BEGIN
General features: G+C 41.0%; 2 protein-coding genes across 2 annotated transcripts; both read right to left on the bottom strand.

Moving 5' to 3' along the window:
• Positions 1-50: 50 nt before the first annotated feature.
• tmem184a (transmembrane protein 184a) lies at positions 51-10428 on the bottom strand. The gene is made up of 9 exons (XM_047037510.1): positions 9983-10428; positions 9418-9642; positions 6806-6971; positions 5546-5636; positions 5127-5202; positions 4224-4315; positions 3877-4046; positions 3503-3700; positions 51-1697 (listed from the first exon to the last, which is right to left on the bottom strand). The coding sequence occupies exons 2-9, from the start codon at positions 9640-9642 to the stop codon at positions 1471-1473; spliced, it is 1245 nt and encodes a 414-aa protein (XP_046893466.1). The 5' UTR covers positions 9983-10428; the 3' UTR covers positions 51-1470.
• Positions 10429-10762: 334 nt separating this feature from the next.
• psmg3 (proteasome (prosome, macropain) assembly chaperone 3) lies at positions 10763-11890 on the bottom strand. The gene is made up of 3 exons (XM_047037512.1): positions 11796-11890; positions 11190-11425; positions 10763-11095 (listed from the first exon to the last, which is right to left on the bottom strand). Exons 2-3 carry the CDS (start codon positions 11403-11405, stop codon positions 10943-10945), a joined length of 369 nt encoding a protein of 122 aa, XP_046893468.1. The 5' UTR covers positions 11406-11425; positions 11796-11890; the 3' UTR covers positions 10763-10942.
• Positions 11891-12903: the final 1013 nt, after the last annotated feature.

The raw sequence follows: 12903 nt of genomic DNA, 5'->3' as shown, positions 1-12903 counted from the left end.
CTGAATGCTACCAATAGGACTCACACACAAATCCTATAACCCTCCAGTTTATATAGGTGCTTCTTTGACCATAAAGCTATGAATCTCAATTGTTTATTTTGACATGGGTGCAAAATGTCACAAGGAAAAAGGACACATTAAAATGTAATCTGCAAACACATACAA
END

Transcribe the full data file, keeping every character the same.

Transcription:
General features: G+C 41.0%; 2 protein-coding genes across 2 annotated transcripts; both read right to left on the bottom strand.

Moving 5' to 3' along the window:
• Positions 1-50: 50 nt before the first annotated feature.
• tmem184a (transmembrane protein 184a) lies at positions 51-10428 on the bottom strand. The gene is made up of 9 exons (XM_047037510.1): positions 9983-10428; positions 9418-9642; positions 6806-6971; positions 5546-5636; positions 5127-5202; positions 4224-4315; positions 3877-4046; positions 3503-3700; positions 51-1697 (listed from the first exon to the last, which is right to left on the bottom strand). The coding sequence occupies exons 2-9, from the start codon at positions 9640-9642 to the stop codon at positions 1471-1473; spliced, it is 1245 nt and encodes a 414-aa protein (XP_046893466.1). The 5' UTR covers positions 9983-10428; the 3' UTR covers positions 51-1470.
• Positions 10429-10762: 334 nt separating this feature from the next.
• psmg3 (proteasome (prosome, macropain) assembly chaperone 3) lies at positions 10763-11890 on the bottom strand. The gene is made up of 3 exons (XM_047037512.1): positions 11796-11890; positions 11190-11425; positions 10763-11095 (listed from the first exon to the last, which is right to left on the bottom strand). Exons 2-3 carry the CDS (start codon positions 11403-11405, stop codon positions 10943-10945), a joined length of 369 nt encoding a protein of 122 aa, XP_046893468.1. The 5' UTR covers positions 11406-11425; positions 11796-11890; the 3' UTR covers positions 10763-10942.
• Positions 11891-12903: the final 1013 nt, after the last annotated feature.

The raw sequence follows: 12903 nt of genomic DNA, 5'->3' as shown, positions 1-12903 counted from the left end.
CTGAATGCTACCAATAGGACTCACACACAAATCCTATAACCCTCCAGTTTATATAGGTGCTTCTTTGACCATAAAGCTATGAATCTCAATTGTTTATTTTGACATGGGTGCAAAATGTCACAAGGAAAAAGGACACATTAAAATGTAATCTGCAAACACATACAA